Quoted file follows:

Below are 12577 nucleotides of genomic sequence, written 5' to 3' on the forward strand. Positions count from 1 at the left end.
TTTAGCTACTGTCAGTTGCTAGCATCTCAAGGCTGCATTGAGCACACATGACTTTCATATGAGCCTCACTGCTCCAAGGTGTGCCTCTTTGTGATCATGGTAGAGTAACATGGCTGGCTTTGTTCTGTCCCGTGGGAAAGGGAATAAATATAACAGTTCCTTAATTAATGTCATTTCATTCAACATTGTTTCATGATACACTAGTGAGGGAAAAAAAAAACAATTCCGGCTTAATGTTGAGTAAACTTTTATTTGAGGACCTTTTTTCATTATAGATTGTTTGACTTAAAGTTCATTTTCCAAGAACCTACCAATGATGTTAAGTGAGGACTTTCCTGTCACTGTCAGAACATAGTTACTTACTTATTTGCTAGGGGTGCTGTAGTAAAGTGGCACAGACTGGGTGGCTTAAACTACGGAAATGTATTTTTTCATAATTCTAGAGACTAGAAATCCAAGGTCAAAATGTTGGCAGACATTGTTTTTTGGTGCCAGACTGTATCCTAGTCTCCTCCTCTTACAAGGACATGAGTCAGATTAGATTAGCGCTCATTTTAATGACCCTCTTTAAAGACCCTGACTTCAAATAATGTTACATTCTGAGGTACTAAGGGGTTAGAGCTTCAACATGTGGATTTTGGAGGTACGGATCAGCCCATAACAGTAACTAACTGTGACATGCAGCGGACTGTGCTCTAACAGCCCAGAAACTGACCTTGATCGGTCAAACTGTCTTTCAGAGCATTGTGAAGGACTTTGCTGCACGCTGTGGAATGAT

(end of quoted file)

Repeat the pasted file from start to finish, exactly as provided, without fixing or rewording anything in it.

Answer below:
Below are 12577 nucleotides of genomic sequence, written 5' to 3' on the forward strand. Positions count from 1 at the left end.
TTTAGCTACTGTCAGTTGCTAGCATCTCAAGGCTGCATTGAGCACACATGACTTTCATATGAGCCTCACTGCTCCAAGGTGTGCCTCTTTGTGATCATGGTAGAGTAACATGGCTGGCTTTGTTCTGTCCCGTGGGAAAGGGAATAAATATAACAGTTCCTTAATTAATGTCATTTCATTCAACATTGTTTCATGATACACTAGTGAGGGAAAAAAAAAACAATTCCGGCTTAATGTTGAGTAAACTTTTATTTGAGGACCTTTTTTCATTATAGATTGTTTGACTTAAAGTTCATTTTCCAAGAACCTACCAATGATGTTAAGTGAGGACTTTCCTGTCACTGTCAGAACATAGTTACTTACTTATTTGCTAGGGGTGCTGTAGTAAAGTGGCACAGACTGGGTGGCTTAAACTACGGAAATGTATTTTTTCATAATTCTAGAGACTAGAAATCCAAGGTCAAAATGTTGGCAGACATTGTTTTTTGGTGCCAGACTGTATCCTAGTCTCCTCCTCTTACAAGGACATGAGTCAGATTAGATTAGCGCTCATTTTAATGACCCTCTTTAAAGACCCTGACTTCAAATAATGTTACATTCTGAGGTACTAAGGGGTTAGAGCTTCAACATGTGGATTTTGGAGGTACGGATCAGCCCATAACAGTAACTAACTGTGACATGCAGCGGACTGTGCTCTAACAGCCCAGAAACTGACCTTGATCGGTCAAACTGTCTTTCAGAGCATTGTGAAGGACTTTGCTGCACGCTGTGGAATGAT